More on Tribal Affairs
Congress gets a bad rap for never getting anything done. It’s not completely undeserved, but every single day bills pass out of the U.S. House and the U.S. Senate.
This week was no exception. My legislation to honor former Congressman and Rosebud Sioux tribal member Ben Reifel passed the U.S. Senate and is headed to the president’s desk to be signed into law.
Washington, D.C. – Today, legislation authored by U.S. Representative Dusty Johnson (R-S.D.) to honor former Congressman and Rosebud Sioux tribal member Ben Reifel passed the U.S. Senate and will head to the president’s desk for his signature. The bill designates the United States Postal Service building in Rosebud, South Dakota, as the Ben Reifel Post Office Building.
Washington, D.C. – Today, legislation sponsored by U.S. Representative Dusty Johnson (R-S.D.) to designate the United States Postal Service building in Rosebud, South Dakota, as the Ben Reifel Post Office Building passed the U.S. House of Representatives.
Washington, D.C. – Today, legislation sponsored by U.S. Representative Dusty Johnson (R-S.D.), which will divert millions back to tribal students’ education, passed the U.S. House unanimously. The Tribal School Federal Insurance Parity Act (H.R.
A presidential task force says the Indian Health Service still needs to improve its child sexual abuse prevention methods after investigating the “institutional and systemic breakdown that failed to prevent and stop” a pediatrician from sexually abusing children on the Pine Ridge Reservation and in Montana for decades.
Washington, D.C. – U.S. Representatives Dusty Johnson (R-S.D.) and Greg Gianforte (R-MT) urged the U.S. Department of Health and Human Services (HHS) to hold convicted pedophile and former Indian Health Service (IHS) pediatrician Stanley Patrick Weber fully accountable for his actions. The Representatives demanded HHS take quick action to revoke Mr. Weber’s government pension after an investigation reported the felon, convicted of child sexual abuse, was still receiving his pension.
Washington, D.C. – U.S. Representative Dusty Johnson (R-S.D.) today issued a statement following the bipartisan passage of the Coronavirus Aid, Relief, and Economic Security (CARES) Act. Previously, Johnson supported two legislative packages to develop a vaccine for COVID-19 and provide federal reimbursement to small employers for paid sick and emergency leave provided to their employees. Rep.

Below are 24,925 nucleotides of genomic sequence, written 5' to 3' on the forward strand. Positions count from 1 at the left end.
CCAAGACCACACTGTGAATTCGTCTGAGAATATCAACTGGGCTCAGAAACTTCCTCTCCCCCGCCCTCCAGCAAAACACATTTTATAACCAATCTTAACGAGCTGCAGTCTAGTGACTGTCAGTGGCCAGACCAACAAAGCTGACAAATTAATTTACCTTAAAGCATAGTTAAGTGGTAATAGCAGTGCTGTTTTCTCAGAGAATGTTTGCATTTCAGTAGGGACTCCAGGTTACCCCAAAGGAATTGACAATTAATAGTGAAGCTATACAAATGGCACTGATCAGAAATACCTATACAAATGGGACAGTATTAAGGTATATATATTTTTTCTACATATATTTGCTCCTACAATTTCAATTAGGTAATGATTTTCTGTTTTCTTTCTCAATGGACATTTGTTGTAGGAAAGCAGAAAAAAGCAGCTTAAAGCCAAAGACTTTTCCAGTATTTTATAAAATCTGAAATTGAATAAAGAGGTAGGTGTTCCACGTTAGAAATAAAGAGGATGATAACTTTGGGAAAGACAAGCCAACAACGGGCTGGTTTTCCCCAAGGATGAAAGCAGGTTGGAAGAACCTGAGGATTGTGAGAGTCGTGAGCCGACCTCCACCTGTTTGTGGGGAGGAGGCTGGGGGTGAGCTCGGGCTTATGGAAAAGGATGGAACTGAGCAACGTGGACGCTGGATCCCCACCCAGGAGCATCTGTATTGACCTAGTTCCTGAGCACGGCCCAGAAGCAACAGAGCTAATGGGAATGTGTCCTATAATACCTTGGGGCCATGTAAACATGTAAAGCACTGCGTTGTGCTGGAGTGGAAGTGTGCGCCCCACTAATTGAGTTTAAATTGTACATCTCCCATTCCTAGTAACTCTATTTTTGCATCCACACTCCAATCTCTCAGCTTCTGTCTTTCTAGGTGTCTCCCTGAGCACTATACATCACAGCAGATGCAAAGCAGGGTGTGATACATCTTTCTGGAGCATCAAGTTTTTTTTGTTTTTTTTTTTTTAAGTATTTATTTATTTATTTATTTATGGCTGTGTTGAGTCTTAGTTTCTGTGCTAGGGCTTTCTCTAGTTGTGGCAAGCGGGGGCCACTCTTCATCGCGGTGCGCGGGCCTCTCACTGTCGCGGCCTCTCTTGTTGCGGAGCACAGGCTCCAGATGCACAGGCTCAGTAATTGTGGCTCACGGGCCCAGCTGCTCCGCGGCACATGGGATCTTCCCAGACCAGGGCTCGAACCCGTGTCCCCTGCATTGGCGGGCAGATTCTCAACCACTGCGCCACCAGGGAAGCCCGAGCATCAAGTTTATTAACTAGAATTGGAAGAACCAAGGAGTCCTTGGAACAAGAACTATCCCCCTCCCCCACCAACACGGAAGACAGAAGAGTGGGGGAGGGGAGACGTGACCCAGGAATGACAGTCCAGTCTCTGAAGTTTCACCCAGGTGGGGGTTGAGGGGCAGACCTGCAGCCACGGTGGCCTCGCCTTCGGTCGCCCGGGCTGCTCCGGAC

Q: Will I receive a $1,200 check from the federal government to help with the economic stress of COVID-19?
Washington, D.C. – Today, the House Natural Resources Committee unanimously passed the Tribal School Federal Insurance Parity Act (H.R. 895), which was introduced by U.S. Representative Dusty Johnson (R-S.D.) earlier this year.
This week, South Dakota Representative Dusty Johnson became just the second member of Congress to speak Lakota on the floor of the U.S. House of Representatives.
Johnson spoke the language as a way to advocate legislation that would advance the practice of Lakota languages.
He emphasized the importance of indigenous languages as the life-blood of cultural understanding.
The last member to speak Lakota on the floor was Representative John Kyl of Iowa. He used a Lakota phrase on the floor in 1963.
WASHINGTON — U.S. Sens. John Thune (R-S.D.) and Mike Rounds (R-S.D.) and U.S. Rep. Dusty Johnson (R-S.D.) today applauded the Trump administration for approving a major disaster declaration for several South Dakota counties, including Aurora, Brookings, Brule, Charles Mix, Davison, Douglas, Gregory, Hanson, Hutchinson, Kingsbury, Lake, Lincoln, McCook, Miner, Minnehaha, Moody, Sanborn, Turner, Union, and Yankton, and the Yankton Indian Reservation and Flandreau Santee Indian Reservation following severe flooding and tornadoes from September 9-26.
Click here or on the photo above to watch the video.
Washington, D.C. – This week U.S. Representative Dusty Johnson (R-S.D.) introduced legislation that would designate the United States Postal Service building in Rosebud, South Dakota as the Ben Reifel Post Office Building. Click here for full speech.
When Professor Sean Flynn, a member of the Rosebud Sioux Tribe, released his book Without Reservation: Benjamin Reifel & American Indian Acculturation, I was quick to snag a copy. I was fascinated by the story of the first Congressman of Lakota Sioux descent, Ben Reifel.
Throughout Ben Reifel’s career at the Bureau of Indian Affairs and for a decade in Congress, he worked tirelessly to further economic opportunity for American Indians. He celebrated education, hard work and self-determination.
I came to Congress to solve real issues for South Dakotans. This office has awarded me the opportunity to meet and engage with constituents that perhaps I would not have otherwise had the opportunity to know. Every meeting that comes through my door is important, but I am particularly impressed by the intentionality of South Dakota’s tribal members.